*I think it's an amazing-- yeah.
Segment Synopsis: Incorporating history to sound
Keywords: community; creative; director; engage; history; sound artists; sound arts
Subjects: Richmond, Virginia
Partial Transcript: * I mean, I think it's you know, looking at other cities and you know Richmond is not unique to other cities and our problems are not unique. We like to think that they are because we like to think that we're special in that sense. But if you look at Philly or Baltimore D.C. or anywhere around, Georgia Atlanta in Atlanta you know you've got the same sort of issues but because they are so the issues this the social issues are so visible here,
*And because we haven't until recently decided to talk about them there's so much to be done. And so I think that over the next you know 5 or 10, hopefully more years you'll see people that are like out there on the street recording. There's a lot. I mean even the last two years is a lot more than there was two years ago and you're doing this kind of work. And it seems like sound is becoming more of a,
*a component for people to engage
Segment Synopsis: Richmond's issues are not unique, but that doesn't mean that he doesn't like to highlight the issues that are visible in RIchmond
Keywords: RIchmond; cities; social issues; unique
Subjects: Contemporary political and social issues
Partial Transcript: -Yeah, yeah. So, a little bit more not off topic, but how do you think that the way that you view sound now do you think it has influenced any of your, of your music choices or favorite artists, things like that?
*Sure, I mean, yeah. I, I've tried to in the past I've tried to kind of remain open to to music choices listened to as much as as much as I can. I mean because it came, come from that whole Appalachian tradition, you know, I'm very much interested in Appalachian music you know, because that's my home grown music. That's what as a child, I would listen to, you know, in person all the time. And also like you know even going into, my dad was a Baptist minister serving, going to like gospel music and an Appalachian gospel music, and this goes hand in hand. But
Segment Synopsis: He likes to keep an open mind, but his childhood has had an impact on his music taste
Keywords: appalacian; artist; baptist; child; choices; favorite; gospel; home; influence; mind; minister; music; open; tradition
Subjects: "Whole world" music series
Partial Transcript: you know, trying to push against that kind of opening up to other things trying to figure out a way to allow everything to come in, you know,
I think that's because of John Cage to be honest I think that his philosophy and theory kind of opened me up to
places where people have issues with listening to music. Whether that's all, you know--
experimental based music or whatever you know (incomprehensible) and all this kind of stuff.
*At the same time realizing the power of the computer you know and working with computer and having colleagues that generate music the computer. That's.
Segment Synopsis: He wants to remain open to everything and then we discuss his position at the Richmond Museum of Fine Art
Keywords: John Cage; Richmond; coded; community; digital; museum; music; online; philosophy; programs; systems; team
Subjects: Art museum directors
Map Coordinates: 37.5564° N, 77.4747° W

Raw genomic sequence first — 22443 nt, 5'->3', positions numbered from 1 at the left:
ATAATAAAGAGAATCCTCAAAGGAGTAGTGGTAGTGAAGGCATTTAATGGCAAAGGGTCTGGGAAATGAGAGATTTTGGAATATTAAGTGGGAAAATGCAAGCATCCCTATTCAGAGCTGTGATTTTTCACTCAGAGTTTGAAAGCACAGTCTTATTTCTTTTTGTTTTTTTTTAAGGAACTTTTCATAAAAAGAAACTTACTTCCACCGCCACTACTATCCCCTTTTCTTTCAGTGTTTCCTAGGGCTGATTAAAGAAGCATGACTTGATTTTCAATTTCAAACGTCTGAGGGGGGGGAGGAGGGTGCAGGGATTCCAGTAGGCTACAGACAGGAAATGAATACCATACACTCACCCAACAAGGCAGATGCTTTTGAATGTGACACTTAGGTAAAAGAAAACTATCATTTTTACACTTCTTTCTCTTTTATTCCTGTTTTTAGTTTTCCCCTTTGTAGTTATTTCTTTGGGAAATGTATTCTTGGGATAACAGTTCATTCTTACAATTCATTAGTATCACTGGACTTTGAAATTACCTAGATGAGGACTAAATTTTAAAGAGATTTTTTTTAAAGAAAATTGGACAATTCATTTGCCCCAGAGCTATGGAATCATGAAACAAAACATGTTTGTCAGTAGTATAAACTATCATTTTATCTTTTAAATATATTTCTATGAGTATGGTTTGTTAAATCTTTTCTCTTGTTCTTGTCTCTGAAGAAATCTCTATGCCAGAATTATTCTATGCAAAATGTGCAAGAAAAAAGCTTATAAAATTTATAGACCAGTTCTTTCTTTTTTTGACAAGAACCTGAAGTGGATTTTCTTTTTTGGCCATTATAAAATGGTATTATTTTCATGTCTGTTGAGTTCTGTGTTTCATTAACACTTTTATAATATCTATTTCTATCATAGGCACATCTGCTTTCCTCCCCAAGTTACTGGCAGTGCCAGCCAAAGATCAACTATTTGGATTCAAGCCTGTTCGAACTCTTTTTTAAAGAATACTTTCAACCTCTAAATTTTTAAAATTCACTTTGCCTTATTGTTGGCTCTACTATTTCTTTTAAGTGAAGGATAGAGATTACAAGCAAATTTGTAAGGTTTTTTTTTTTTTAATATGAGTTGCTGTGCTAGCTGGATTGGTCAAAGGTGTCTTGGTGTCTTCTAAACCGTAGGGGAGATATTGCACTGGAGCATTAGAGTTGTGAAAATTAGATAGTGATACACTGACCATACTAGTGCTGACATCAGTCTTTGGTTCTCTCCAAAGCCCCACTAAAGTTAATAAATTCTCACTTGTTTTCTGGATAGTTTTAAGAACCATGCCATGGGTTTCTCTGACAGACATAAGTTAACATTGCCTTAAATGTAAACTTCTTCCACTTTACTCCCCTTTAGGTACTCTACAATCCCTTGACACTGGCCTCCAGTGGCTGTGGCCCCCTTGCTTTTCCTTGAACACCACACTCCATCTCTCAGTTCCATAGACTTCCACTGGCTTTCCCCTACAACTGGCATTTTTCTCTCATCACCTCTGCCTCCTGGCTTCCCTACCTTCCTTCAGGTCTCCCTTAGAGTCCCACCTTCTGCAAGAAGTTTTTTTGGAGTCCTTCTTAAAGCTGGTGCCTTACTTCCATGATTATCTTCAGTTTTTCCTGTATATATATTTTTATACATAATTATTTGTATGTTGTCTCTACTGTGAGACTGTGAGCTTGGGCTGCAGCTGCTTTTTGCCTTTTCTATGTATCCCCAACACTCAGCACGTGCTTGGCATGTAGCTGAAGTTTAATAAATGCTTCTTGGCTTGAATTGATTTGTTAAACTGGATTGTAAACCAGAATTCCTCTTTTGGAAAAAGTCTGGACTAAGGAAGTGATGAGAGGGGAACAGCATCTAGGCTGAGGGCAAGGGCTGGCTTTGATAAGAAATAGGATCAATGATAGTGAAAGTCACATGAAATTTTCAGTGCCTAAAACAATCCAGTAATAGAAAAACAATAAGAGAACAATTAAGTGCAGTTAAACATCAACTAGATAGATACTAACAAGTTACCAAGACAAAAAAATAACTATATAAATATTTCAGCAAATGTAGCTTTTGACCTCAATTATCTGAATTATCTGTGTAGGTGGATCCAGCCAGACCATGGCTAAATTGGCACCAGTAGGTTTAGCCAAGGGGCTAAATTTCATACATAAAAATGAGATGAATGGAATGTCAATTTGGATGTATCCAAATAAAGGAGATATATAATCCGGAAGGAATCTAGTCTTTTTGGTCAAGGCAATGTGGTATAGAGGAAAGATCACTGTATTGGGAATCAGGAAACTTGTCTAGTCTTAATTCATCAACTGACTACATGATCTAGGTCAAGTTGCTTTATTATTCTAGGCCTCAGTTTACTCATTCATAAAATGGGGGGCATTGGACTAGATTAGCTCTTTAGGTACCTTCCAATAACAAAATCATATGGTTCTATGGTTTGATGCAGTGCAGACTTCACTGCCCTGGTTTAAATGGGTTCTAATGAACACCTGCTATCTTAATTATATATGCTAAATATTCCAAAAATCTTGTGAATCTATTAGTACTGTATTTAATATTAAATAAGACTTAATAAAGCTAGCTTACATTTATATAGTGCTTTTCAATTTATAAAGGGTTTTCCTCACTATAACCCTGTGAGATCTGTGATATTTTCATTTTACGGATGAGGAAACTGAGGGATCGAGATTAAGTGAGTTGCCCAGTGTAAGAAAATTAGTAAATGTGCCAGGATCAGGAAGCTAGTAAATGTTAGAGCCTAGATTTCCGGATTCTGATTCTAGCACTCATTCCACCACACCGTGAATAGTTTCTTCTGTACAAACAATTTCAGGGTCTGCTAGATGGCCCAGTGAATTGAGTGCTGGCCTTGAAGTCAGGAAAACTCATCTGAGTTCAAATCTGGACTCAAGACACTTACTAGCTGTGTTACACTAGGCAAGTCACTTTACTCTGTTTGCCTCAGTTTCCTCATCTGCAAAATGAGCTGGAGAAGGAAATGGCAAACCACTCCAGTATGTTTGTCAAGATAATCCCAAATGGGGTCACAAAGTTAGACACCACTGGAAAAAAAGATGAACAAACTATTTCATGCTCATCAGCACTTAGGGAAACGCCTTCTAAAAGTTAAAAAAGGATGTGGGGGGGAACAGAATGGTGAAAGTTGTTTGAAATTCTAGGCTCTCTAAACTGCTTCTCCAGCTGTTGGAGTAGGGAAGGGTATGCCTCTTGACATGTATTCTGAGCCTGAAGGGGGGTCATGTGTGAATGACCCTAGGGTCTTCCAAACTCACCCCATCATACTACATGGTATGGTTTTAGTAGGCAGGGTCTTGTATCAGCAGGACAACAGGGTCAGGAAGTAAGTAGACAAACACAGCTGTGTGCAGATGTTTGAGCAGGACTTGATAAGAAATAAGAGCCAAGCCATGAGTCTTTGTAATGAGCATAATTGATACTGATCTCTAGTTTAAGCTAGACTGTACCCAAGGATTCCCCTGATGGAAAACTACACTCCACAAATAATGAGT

Partial Transcript: *I I want to be as open as I possibly can. Uhm, I think that Cage really did a number on me to be honest.
Super interesting. Do you, or like, based on your position here at the museum, what exactly is your title here, or like?
*So yeah, so as an educator and I'm actually in charge of the team programs here at the museum and my programs over the past couple years have actually tried to pull in
*elements of community based work, so our teams working with Richmond community and members of the Richmond community as their projects. And so the idea is to-- in the last year we worked with the photographer to build a digital online system of her work timeline and this year we're actually using the system that I coded right here once to build a program
Segment Synopsis: His position at the VMFA
Keywords: Richmond community; educator; members; museum; projects; team programs
Subjects: Art museum directors
Partial Transcript: *of artists that grew up in Churchill, African American artists a group in Churchill in the nineteen forties there was a painter and he came to the museum, his name is Benjamin Wigfall. So they would then start to can put together a
*program about his life in Churchill he also then moved to Hampton university later became a professor of Yale University of painting and then later lived in New York state so the idea is to take all of this kind of investigation of Churchill and of how specifically in build sound environment online. So the students are recorded themselves. Talk about you know these individuals and we put it back into this online mapping system so that you can find the specific recordings within specific stops that relate to him in his life in Churchill.
Keywords: African Americans; Benjamin Wigfall; Churchill; Sound environment; artists; grew; life; nineteen forties; online; painter; students; up
Subjects: ADLIB (Information retrieval system)
Partial Transcript: *And so I'm very much interested in like even with whom I work here trying to pull in some of these aspects that are part of my own sound environments and sound program.
*You know, one of the, one of the, just of throwing out there one of the artists that has really kind of fed to me the most is Janet Cardiff to sound art, I don't know if you know much about her, but she's a sound artist that works with history and works with kind of online or not online but sound walks. And so she will kind of walk you around a specific space. You know, on your headphones and other speaker arrangements, stuff like that, but it's really kind of getting you to think about this space again and pulling information that people generally have forgotten about or you know, chosen to forgotten about or pushed aside.